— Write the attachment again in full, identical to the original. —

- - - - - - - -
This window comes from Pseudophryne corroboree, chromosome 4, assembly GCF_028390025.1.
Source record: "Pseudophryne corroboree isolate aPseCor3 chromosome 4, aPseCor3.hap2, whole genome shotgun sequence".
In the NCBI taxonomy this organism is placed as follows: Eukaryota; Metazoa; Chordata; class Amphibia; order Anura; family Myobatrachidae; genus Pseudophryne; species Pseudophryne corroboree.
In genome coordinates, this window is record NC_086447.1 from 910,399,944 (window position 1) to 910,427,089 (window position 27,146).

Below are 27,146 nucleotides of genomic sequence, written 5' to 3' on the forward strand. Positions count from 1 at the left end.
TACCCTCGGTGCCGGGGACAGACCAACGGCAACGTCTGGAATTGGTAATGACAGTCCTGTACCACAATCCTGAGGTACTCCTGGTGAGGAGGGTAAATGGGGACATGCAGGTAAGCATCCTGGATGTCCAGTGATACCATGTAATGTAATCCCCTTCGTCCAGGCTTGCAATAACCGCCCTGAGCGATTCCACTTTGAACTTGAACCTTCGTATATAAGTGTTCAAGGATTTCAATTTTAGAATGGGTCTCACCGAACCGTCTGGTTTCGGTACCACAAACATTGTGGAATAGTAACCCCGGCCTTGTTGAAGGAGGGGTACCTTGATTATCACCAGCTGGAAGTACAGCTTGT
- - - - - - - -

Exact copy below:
This window comes from Pseudophryne corroboree, chromosome 4, assembly GCF_028390025.1.
Source record: "Pseudophryne corroboree isolate aPseCor3 chromosome 4, aPseCor3.hap2, whole genome shotgun sequence".
In the NCBI taxonomy this organism is placed as follows: Eukaryota; Metazoa; Chordata; class Amphibia; order Anura; family Myobatrachidae; genus Pseudophryne; species Pseudophryne corroboree.
In genome coordinates, this window is record NC_086447.1 from 910,399,944 (window position 1) to 910,427,089 (window position 27,146).

Below are 27,146 nucleotides of genomic sequence, written 5' to 3' on the forward strand. Positions count from 1 at the left end.
TACCCTCGGTGCCGGGGACAGACCAACGGCAACGTCTGGAATTGGTAATGACAGTCCTGTACCACAATCCTGAGGTACTCCTGGTGAGGAGGGTAAATGGGGACATGCAGGTAAGCATCCTGGATGTCCAGTGATACCATGTAATGTAATCCCCTTCGTCCAGGCTTGCAATAACCGCCCTGAGCGATTCCACTTTGAACTTGAACCTTCGTATATAAGTGTTCAAGGATTTCAATTTTAGAATGGGTCTCACCGAACCGTCTGGTTTCGGTACCACAAACATTGTGGAATAGTAACCCCGGCCTTGTTGAAGGAGGGGTACCTTGATTATCACCAGCTGGAAGTACAGCTTGT